The Johnny Depp -v- News Group Newspapers trial concluded last week and has been widely publicised and reported on around the World.
It was first referred to in the Charities Act 2006 (which was subsequently replaced by the Charities Act 2011) but it has finally been announced that charitable companies are able to convert to a charitable incorporated organisation (“CIO”). However, there will be a phased implementation process with smaller charitable companies being the first to convert to CIOs. Community interest companies (“CICs”) will also be able to convert to a CIO from 1 September this year.
- Charitable companies – annual income of less than £12,500 – 1 January 2018
- Charitable companies – annual income between £12,500 and £25,000 – 1 March 2018
- Charitable companies – annual income between £25,000 and £100,000 – 1 May 2018
- Charitable companies – annual income between £100,000 and £250,000 – 1 June 2018
- Charitable companies – annual income between £250,000 and £500,000 – 1 July 2018
- Charitable companies – annual income over £500,000 - 1 August 2018
- Community interest companies – 1 September 2018
The Charity Commission hopes that the process in converting charitable companies to CIOs will be simple and straightforward. It has confirmed that there will need to be a Special Resolution which authorises the conversion and approving the Constitution for the proposed CIO. The Special Resolution and Constitution will need to be provided as part of the application process to the Commission. The Special Resolution can be done in writing but only if all of the Company Members have approved the conversion.
If you want to convert your charitable company to a CIO then it must be up to date with its filing requirements at Companies House and the Commission.
The Commission has confirmed that the application is likely to be rejected if the charity makes changes to the Constitution which are not currently covered in the Articles of Association and would usually require the Commission’s prior consent, for example:
- change of name – other than removal of the words “Limited” or “Company”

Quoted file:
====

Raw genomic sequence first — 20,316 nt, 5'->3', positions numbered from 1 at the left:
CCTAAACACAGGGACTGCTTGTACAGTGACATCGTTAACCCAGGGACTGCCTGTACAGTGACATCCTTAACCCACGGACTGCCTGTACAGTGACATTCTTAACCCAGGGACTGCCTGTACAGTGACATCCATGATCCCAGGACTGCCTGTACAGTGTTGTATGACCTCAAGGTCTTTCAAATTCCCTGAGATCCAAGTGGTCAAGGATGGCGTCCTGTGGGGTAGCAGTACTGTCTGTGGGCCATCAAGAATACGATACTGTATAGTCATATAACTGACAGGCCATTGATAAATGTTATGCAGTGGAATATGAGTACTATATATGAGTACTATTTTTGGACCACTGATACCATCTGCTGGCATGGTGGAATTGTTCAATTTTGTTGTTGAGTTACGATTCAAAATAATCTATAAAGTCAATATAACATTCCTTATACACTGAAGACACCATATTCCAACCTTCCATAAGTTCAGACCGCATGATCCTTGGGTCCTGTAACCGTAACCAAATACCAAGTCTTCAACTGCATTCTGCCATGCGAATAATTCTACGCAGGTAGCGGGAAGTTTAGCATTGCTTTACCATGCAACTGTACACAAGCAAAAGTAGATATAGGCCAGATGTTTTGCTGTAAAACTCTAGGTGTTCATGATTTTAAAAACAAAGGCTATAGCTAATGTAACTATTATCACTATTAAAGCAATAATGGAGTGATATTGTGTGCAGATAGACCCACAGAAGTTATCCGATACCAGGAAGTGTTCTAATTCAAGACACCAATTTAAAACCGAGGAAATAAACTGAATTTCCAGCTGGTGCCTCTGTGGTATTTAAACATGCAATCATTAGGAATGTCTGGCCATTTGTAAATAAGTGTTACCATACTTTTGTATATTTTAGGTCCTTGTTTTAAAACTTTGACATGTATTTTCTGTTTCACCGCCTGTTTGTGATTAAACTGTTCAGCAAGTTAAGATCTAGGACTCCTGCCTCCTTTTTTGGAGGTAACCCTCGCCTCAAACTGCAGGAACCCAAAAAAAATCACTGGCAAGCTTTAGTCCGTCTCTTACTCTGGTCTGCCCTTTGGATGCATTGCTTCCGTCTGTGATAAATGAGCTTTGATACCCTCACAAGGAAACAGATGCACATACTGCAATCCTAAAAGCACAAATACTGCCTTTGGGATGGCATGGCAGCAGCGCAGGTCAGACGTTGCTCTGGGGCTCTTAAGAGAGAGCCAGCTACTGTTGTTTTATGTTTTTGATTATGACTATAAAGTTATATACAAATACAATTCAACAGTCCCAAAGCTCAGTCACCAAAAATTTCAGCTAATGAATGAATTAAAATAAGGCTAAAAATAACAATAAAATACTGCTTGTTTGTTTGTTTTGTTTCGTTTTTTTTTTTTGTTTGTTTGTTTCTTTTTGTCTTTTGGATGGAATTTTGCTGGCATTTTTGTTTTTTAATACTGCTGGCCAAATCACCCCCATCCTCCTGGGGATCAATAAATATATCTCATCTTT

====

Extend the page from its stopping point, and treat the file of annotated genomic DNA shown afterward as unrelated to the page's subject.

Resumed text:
- the name is listed on the Registrar’s Business Names Index and requires approval from a third party;
- any additional trustee benefits; and
- fundamental changes to the dissolution provisions.
Community interest companies
As a CIC is not a charity, the Commission will need to be satisfied the proposed CIO will be exclusively charitable. The Charitable Incorporated Organisations (Conversion) Regulations 2017 confirms a similar process to charitable companies for CICs converting to CIOs. However, it is important to note:
- CICs with a share capital cannot convert if they have any shares not fully paid up. It also means that any shares are cancelled on conversion;
- CICs cannot convert to a CIO if they would be exempt from charity registration; and
- a CIC limited by guarantee must provide in the CIO Constitution that members of the CIO contribute to its assets if the CIO is wound up unless the amount each member of the CIC was liable to contribute is £10 or less.
Please note that:
- unincorporated charities are not able to use the conversion process and must establish a new CIO and transfer its assets and liabilities to the CIO; and
- exempt charities and charitable community benefit societies are not currently able to convert to CIOs and there is no plan in amending legislation (contained in the Charities Act 2011) which would permit CCBSs ceasing to be exempt from charity registration.
For more information
If you would like assistance in relation to converting your charitable company to a CIO or establishing a CIO for your existing unincorporated charity please contact Katie Douglas or your usual contact in the Charities team.
On 30 June 2020, Boris Johnson announced radical changes to the planning system.
Six months after the first recorded case of COVID-19 in the UK, it is clear that charities, community organisations and volunteers have played a huge role in the UK’s response to the COVID-19 pandemic
This article is further to our previous e-briefing (published on 22 July 2020) where we informed you that there are new temporary measures (a new Practice Direction PD55c) that have been brought into deal with possession claims, following the stay being lifted on possession claims on 22 August 2020.
A podcast from Alex Loxton and Sumi Begum from our housing litigation team, discussing injunction applications and the courts approach in light of COVID-19 and the ban on possession proceedings.
We have asked colleagues in the Employment Law team to highlight what they think is key to managing a redundancy programme well.
The use of video remote witnessing of Wills will become law.
There’s no doubt about it, the COVID-19 pandemic has placed incredible pressure on the NHS.
Chancellor Rishi Sunak’s £3.8 billion SDLT giveaway may bring benefits for registered providers of social housing, according to ACS experts in the sector.
We finally have some detail about what will happen after the end of the possession stay/evictions ban on 23 August 2020.
To receive invitations to our events, as well as information and articles on legal issues and sector developments that are of interest to you, please sign up to Newsroom.